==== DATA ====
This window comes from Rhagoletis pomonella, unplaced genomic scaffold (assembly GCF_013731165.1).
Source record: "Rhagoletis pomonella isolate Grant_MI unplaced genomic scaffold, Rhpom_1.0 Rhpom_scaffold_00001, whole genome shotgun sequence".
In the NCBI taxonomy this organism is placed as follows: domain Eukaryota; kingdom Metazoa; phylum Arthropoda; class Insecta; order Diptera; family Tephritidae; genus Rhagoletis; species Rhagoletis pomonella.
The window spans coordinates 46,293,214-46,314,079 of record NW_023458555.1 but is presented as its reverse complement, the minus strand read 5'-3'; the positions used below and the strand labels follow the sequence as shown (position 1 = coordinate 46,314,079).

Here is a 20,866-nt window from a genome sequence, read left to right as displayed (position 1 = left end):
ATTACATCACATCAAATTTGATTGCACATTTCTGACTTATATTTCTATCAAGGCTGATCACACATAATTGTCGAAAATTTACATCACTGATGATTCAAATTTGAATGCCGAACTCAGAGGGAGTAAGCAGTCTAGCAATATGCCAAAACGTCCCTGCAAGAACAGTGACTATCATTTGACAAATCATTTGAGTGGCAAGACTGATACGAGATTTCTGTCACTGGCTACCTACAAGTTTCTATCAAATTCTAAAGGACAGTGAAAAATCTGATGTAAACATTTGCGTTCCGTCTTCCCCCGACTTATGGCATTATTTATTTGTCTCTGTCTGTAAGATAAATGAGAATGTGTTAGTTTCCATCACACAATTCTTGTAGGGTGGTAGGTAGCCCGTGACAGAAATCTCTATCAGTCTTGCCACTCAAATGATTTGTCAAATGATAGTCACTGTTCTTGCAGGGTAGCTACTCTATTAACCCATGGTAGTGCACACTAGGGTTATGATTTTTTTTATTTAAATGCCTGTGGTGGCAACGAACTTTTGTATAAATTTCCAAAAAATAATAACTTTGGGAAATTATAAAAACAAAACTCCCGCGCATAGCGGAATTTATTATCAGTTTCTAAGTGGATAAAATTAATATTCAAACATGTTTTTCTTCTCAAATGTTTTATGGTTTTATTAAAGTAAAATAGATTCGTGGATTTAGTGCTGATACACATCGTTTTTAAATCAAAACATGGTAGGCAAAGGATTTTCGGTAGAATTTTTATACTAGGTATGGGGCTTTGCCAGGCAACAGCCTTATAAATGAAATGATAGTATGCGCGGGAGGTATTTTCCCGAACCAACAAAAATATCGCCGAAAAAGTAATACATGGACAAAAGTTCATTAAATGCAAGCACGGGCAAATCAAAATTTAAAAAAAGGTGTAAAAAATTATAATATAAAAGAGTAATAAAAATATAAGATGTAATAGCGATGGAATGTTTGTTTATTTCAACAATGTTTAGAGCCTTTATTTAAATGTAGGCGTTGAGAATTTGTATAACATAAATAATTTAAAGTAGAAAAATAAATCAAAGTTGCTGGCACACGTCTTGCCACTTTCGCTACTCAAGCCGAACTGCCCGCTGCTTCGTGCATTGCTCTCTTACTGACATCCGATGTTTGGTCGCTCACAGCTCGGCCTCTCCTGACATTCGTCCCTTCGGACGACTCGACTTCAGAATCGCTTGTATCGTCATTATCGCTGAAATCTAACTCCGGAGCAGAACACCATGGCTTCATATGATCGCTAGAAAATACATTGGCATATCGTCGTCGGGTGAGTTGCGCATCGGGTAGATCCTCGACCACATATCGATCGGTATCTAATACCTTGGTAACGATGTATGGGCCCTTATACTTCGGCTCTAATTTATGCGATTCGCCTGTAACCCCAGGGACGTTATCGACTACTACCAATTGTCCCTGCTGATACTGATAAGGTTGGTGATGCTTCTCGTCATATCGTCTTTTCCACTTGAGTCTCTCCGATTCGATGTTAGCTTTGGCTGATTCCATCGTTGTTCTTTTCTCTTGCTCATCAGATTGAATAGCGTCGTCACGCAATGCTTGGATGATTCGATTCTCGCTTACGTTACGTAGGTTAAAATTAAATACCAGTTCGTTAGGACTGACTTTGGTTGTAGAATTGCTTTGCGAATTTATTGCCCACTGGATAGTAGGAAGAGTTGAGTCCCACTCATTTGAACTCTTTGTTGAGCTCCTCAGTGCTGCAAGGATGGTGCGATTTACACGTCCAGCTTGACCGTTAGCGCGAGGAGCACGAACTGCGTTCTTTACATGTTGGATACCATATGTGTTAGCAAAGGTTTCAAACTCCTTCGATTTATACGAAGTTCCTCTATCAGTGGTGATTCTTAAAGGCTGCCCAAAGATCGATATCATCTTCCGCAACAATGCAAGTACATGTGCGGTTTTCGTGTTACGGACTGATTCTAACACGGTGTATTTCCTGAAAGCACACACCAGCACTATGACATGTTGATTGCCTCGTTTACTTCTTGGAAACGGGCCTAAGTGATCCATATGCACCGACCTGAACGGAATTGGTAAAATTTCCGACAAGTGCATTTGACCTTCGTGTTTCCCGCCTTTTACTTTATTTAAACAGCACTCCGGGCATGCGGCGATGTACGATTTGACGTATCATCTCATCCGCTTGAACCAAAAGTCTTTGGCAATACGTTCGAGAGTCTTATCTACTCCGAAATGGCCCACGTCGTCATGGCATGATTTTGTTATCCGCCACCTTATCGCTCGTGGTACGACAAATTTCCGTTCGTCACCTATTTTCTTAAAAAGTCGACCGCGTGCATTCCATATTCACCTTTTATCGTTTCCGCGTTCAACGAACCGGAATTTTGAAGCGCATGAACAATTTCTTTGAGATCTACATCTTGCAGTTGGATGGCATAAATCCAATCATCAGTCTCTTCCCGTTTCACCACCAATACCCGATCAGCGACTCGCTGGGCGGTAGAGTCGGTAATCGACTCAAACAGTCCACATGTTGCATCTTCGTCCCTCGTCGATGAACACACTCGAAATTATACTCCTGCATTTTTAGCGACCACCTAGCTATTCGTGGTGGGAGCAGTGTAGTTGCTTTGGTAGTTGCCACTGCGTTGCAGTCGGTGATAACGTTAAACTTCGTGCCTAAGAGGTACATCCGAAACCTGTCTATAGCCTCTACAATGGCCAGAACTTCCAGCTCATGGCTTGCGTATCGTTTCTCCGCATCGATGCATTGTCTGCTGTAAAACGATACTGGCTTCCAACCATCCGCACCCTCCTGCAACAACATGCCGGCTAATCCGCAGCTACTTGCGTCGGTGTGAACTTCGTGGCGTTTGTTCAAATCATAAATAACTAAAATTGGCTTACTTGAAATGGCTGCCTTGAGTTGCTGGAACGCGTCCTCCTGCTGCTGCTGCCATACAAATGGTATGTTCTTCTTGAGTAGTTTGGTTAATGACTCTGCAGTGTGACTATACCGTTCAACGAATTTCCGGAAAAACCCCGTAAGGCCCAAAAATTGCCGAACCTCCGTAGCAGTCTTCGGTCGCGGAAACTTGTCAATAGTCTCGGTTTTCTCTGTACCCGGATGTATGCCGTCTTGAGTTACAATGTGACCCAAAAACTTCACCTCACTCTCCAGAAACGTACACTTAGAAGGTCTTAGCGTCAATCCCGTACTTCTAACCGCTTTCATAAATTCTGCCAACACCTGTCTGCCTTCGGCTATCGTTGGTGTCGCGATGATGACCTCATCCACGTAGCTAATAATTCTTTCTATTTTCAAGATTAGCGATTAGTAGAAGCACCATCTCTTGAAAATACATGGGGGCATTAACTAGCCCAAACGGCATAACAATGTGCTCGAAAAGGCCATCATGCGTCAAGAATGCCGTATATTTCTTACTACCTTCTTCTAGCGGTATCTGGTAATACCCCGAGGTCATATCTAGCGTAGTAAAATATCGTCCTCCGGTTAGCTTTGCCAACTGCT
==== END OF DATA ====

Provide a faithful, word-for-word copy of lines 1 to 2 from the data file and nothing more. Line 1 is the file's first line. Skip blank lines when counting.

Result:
This window comes from Rhagoletis pomonella, unplaced genomic scaffold (assembly GCF_013731165.1).
Source record: "Rhagoletis pomonella isolate Grant_MI unplaced genomic scaffold, Rhpom_1.0 Rhpom_scaffold_00001, whole genome shotgun sequence".